Pubdate: Thu, 13 Dec 2007
Source: Buffalo News (NY)
Copyright: 2007 The Buffalo News
Author: Rod Watson
Bookmark: (Racial Issues)


The first county-by-county look at U.S. drug  imprisonment rates uses 
hard numbers to document what  many already know: The drug war is 
primarily waged  against African-Americans "despite solid evidence 
that  they are no more likely than their white counterparts"  to use 
or sell drugs.

And Erie County is one of the places where that drug  war hits blacks hardest.

"In Erie County, African-Americans are admitted to  prison for a drug 
offense at 30 times the rate of  whites," according to the Justice 
Policy Institute,  which analyzed per-capita drug imprisonment rates 
in  large counties.

That ratio ranked Erie County 26th out of the 198  counties in the 
new study, "The Vortex: The  Concentrated Racial Impact of Drug 
Imprisonment and the  Characteristics of Punitive Counties."

The local disparity is best summed up by City Judge  Robert T. 
Russell Jr., who presides over Buffalo's drug  court and is a past 
chairman of the National  Association of Drug Court Professionals.

"Mind-boggling," Russell said when told of the study's  local findings.

JPI, citing other research, notes that it's not that  blacks use or 
sell drugs more. Other studies have shown  little difference between 
the races. For instance, the  federal government's 2006 National 
Survey on Drug Use  and Health showed 9.8 percent of blacks using 
drugs in  a given month, compared with 8.5 percent of whites.

Granted, the crime associated with the inner-city drug  trade might 
account for some of the disparity. But the  vast majority of those 
arrested are not kingpins or  gang members; they're low-level 
sellers, many of whom  are addicts themselves, said Jason Ziedenberg, 
JPI's executive director. And those kinds of users and  dealers exist 
in the suburbs and rural communities, as  well.

So why the huge disparities? Part of it is the view  that, when 
blacks are involved in a crime, it's a  personal failure worthy of 
punishment, whereas when  whites are involved, it's a societal 
problem worthy of  treatment. Whites also are likely to have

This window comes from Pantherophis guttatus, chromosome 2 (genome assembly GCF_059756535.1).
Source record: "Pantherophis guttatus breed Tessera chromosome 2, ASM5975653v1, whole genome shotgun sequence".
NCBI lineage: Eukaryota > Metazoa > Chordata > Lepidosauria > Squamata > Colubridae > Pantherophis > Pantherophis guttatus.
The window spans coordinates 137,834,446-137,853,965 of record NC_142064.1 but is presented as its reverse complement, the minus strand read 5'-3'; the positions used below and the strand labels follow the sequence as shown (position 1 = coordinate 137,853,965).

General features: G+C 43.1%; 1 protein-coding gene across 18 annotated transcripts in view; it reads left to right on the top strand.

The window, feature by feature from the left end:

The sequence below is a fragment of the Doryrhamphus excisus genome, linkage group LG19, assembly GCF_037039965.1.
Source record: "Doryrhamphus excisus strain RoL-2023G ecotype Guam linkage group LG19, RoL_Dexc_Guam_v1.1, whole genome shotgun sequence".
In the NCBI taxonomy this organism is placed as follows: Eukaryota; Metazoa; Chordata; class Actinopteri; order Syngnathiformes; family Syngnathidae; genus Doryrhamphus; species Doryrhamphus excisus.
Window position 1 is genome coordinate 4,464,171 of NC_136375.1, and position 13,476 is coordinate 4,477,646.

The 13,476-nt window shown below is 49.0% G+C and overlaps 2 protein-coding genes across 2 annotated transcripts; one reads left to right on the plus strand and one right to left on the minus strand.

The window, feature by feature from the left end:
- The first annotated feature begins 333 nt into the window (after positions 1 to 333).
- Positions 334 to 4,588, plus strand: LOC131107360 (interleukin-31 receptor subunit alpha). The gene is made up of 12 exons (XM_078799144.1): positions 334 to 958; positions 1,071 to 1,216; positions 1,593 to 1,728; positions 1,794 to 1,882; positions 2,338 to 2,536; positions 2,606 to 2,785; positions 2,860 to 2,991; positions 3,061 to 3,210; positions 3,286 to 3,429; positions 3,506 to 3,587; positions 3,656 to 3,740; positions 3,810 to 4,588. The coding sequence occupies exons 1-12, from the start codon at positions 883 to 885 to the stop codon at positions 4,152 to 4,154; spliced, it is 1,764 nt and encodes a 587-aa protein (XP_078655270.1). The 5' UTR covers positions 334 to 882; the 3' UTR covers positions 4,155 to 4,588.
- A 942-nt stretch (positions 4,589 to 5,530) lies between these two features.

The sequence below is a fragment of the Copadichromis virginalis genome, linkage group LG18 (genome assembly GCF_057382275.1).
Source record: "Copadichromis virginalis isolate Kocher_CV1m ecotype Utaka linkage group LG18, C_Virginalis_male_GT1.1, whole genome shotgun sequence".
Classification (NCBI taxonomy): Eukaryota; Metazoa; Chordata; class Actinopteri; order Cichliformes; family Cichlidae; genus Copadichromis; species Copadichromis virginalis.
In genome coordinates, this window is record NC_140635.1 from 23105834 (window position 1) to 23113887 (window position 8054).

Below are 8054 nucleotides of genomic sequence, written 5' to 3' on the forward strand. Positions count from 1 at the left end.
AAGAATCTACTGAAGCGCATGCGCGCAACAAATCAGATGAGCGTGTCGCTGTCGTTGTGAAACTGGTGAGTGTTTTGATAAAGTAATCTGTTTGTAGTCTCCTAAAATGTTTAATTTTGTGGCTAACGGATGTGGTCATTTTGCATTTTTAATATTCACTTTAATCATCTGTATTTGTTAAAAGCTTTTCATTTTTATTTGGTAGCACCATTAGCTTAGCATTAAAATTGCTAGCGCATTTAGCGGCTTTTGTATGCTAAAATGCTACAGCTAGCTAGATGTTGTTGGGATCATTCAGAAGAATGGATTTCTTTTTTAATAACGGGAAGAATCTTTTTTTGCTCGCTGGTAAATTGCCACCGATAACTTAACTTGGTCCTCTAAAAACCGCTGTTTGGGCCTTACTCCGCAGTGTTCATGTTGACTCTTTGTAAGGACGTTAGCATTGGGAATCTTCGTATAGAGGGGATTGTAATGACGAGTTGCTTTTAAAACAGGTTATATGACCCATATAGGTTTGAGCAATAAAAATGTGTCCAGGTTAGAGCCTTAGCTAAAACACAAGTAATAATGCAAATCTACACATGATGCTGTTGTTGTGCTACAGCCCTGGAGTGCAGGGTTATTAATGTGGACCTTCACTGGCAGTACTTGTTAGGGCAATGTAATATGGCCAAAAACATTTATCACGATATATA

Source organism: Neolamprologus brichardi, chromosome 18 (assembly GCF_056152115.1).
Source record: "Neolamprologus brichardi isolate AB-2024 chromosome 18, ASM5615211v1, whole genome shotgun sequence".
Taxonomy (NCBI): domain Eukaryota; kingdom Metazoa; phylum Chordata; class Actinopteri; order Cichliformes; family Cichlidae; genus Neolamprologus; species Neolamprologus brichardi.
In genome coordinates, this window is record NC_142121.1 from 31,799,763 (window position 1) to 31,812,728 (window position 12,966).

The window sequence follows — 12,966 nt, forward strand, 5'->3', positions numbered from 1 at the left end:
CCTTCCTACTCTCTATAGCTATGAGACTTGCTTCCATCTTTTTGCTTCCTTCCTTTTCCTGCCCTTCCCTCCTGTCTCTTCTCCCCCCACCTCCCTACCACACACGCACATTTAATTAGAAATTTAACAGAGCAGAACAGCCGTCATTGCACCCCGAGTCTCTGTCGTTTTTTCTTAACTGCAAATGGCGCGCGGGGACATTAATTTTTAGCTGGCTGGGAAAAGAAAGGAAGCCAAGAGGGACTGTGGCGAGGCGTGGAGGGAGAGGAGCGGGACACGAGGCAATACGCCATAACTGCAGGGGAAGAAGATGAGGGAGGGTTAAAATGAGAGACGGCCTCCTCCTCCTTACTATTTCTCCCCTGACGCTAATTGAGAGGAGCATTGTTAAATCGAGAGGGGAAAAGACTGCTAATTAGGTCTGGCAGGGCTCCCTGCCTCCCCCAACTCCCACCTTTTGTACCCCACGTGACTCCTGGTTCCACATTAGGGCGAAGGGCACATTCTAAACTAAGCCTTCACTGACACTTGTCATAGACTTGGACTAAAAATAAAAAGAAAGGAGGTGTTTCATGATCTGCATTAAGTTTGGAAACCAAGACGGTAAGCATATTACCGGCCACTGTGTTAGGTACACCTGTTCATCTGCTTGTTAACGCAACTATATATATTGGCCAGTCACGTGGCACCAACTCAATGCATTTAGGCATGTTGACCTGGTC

better  lawyers, the study noted. Mandatory minimum sentences  also 
hit blacks harder, as do disparate policing  policies.

Put it all together, and you have a concentrated effort  that 
disproportionately disrupts African-American  lives, families and 
communities and pushes too many  blacks outside of society's margins.

And if you think that makes sense, ask yourself one  question: What 
would the "war on drugs" look like if  the prison admission rates for 
blacks and whites were  reversed?

We know what the answer would be. But don't count on  too many people 
even asking that question.

Erie County District Attorney Frank J. Clark said that  he hadn't 
seen the study but that he'd already seen  enough in an e-mail from 
the Onondaga County DA to  dismiss it.

Critics contend that the study distorts reality by, for  instance, 
not factoring in the relatively small size of  the black population 
in some counties. The Onondaga  County DA complained to a Syracuse 
newspaper that he  could "prove the Earth is flat if I used their methodology."

But if cops, prosecutors and judges take that attitude  and dismiss 
the thrust of the study, that's exactly the  kind of Earth they must 
be living on. All they have to  do is stroll through a prison with 
their blinders off.

"Why are we playing a numbers game here?" asked  Ziedenberg, whose 
JPI wants to end the U.S.  overreliance on prison. "Why aren't we 
talking about  solutions to these problems?"

You can bet we would be . . . if whites were  disproportionately 
targeted like this.
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